Terms and Traditions Words such as “ash” and “Maundy” go right over my head. I’m not drawn in by invented labels such as “Maundy Thursday” and “Holy Communion” that seem to draw significance based on notions of sacrament, tradition, and trappings. If you have a “communal meal during which we’ll memorialize the Lord’s death in a focused way,” invite me, and I’ll likely be there. On the other hand, if you call it a “Maundy Thursday Service of Holy Communion,” I’ll probably pass.
I don’t suppose it matters much whether Jesus was crucified in (what we now think of as the year) 27 or 29 or 30 or 33. What matters is that it was a very real event, at approximately that point in the world’s history. The historical and symbolic connections to the Passover are important, too.
Good Friday This Easter season, I was glad to be asked to be one of seven readers at a local church’s Good Friday event.² The plan is thoroughly conceived and very well laid out, with exceptionally nicely put instructions for all who will be involved. I am looking forward to participating in this way, because I really enjoy public reading, and because I am of the strong opinion that such reading should be intentional and as well executed as possible. I don’t even mind ignoring the (10%? 40%?) chance that Jesus was crucified on a Thursday, not a Friday.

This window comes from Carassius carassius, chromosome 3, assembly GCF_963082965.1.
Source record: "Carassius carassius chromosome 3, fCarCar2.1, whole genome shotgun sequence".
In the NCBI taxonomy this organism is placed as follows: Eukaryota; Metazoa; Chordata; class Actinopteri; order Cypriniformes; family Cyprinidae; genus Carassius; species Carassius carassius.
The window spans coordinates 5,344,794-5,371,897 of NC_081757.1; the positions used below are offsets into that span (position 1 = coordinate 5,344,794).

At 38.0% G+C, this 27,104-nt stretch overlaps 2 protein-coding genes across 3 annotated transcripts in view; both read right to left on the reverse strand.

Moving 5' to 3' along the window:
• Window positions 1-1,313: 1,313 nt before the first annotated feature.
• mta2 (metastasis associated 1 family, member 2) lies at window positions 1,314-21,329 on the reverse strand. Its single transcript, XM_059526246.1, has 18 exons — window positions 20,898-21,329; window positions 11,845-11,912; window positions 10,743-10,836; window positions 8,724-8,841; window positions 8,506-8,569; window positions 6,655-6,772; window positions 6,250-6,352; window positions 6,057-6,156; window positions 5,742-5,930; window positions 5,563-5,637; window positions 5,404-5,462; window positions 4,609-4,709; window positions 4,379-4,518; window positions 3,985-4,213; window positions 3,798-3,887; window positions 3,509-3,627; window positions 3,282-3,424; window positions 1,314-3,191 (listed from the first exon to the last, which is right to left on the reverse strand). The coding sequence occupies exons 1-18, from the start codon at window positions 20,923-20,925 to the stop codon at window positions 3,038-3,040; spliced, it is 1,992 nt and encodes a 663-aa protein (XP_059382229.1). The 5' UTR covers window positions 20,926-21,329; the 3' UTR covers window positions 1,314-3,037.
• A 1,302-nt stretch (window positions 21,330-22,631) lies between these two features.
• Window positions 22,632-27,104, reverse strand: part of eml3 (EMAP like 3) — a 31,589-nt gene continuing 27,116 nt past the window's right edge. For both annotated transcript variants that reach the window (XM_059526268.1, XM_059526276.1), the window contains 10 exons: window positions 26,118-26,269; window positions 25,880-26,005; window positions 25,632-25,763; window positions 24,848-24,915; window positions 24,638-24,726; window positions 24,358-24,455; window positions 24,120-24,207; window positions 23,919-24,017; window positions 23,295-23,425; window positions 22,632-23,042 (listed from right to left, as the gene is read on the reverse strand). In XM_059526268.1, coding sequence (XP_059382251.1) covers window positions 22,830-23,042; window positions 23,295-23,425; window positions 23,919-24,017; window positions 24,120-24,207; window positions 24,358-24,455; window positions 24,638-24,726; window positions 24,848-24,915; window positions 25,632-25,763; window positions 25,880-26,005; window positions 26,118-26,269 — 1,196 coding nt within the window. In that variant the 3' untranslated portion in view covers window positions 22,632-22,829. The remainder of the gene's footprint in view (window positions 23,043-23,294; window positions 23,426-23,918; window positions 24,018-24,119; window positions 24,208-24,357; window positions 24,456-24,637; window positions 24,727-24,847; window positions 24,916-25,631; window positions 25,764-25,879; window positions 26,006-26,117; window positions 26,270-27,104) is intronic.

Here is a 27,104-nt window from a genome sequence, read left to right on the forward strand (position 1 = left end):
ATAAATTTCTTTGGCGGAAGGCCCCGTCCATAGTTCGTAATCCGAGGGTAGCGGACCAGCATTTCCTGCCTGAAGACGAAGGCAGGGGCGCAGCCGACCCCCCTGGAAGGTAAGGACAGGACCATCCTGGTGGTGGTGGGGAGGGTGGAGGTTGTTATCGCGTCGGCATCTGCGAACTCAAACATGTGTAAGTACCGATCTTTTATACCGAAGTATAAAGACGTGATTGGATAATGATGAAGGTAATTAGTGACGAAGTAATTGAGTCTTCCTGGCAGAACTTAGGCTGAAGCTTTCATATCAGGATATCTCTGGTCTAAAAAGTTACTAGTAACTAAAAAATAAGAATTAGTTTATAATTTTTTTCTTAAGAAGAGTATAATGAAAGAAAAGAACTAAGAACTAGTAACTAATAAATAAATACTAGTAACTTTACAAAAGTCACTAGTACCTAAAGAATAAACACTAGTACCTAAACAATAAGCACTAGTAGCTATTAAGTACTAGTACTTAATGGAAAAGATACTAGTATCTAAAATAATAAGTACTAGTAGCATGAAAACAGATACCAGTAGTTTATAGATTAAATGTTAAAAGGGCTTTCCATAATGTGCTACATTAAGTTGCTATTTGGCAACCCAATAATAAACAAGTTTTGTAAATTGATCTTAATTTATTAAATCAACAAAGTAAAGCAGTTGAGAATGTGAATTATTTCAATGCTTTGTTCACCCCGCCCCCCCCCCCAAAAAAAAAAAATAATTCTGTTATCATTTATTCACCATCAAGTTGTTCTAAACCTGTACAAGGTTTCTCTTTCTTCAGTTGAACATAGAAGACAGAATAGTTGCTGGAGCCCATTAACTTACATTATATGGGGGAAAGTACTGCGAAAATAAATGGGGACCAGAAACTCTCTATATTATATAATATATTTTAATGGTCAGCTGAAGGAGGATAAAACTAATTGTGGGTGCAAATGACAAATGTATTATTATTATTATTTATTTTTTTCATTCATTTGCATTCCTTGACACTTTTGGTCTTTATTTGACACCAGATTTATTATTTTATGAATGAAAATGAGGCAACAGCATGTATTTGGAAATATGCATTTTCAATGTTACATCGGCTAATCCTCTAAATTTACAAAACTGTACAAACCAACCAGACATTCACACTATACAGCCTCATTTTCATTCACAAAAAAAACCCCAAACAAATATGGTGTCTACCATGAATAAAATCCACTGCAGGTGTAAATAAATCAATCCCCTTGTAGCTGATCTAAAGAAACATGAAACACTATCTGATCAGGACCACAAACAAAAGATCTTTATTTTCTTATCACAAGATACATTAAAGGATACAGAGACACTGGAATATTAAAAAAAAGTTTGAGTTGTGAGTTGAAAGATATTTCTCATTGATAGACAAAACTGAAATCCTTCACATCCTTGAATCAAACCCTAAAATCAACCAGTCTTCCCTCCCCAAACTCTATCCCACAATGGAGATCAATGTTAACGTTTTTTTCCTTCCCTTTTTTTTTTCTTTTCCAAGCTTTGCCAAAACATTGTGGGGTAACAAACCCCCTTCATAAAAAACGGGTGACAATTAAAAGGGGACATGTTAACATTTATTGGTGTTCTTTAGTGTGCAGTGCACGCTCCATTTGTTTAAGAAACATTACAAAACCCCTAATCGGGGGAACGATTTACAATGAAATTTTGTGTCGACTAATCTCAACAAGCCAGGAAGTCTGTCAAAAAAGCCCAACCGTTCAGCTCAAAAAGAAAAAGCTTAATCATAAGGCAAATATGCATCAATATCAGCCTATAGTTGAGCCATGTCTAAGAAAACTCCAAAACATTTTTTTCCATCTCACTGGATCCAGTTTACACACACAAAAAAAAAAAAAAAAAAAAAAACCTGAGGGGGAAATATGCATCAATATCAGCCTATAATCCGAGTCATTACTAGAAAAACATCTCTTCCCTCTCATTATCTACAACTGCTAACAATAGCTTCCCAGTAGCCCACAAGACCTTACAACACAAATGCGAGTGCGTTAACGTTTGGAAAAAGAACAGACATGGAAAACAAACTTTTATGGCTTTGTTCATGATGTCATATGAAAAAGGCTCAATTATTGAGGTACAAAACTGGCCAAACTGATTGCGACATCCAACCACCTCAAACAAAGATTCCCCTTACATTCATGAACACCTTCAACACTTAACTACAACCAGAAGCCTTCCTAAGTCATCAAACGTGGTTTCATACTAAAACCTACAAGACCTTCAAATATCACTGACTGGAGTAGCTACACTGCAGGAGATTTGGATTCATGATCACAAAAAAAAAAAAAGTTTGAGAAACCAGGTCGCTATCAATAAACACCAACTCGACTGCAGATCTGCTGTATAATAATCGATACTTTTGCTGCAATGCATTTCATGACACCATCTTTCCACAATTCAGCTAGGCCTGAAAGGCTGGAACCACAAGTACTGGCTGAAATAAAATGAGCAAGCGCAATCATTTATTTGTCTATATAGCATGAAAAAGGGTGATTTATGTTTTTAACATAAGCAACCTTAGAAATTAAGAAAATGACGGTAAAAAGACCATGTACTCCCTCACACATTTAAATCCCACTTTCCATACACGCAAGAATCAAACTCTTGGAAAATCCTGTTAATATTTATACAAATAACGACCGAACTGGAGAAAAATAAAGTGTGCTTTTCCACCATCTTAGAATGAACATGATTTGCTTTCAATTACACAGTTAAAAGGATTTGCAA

At any rate, my assigned readings are relatively lengthy ones from John 19 (“woman, behold your son . . . behold your mother”) and Ephesians 2 (bringing together Jew and non-Jew the through the cross). I’m working on a hybrid rendering that will communicate in the best possible way. I might even translate a little on my own, but I want to be careful not to get too far off the beaten path. To call attention to history and theology through public reading is good, but it would be unwise to use words so unusual that they distract from the message.
During the next few days, I will share some additional Easter-ish ponderings. At the moment, my spring thinking has sprung from songs, so those lyrics might be springboards. (Also, I rarely turn down the opportunity for wordplay. Jesus seems to have done that on occasion, too. I imagine He would smile at my efforts. Or perhaps not.)
In the meantime, this “Easter songs” post from two years ago might provide some devotional opportunity for those so minded and spirited.
¹ Exploring the word “Hosanna” can be interesting. I’d suggest that in many places, it’s a word that has changed in meaning.
² I can’t make myself call it a “Good Friday service,” because I find that use of the word “service” neither scripturally based nor helpful. The Good Friday program involves a well-thought-out sequence, so it is admittedly more appropriate to call this a “service” than a regular Sunday gathering in my ideal world.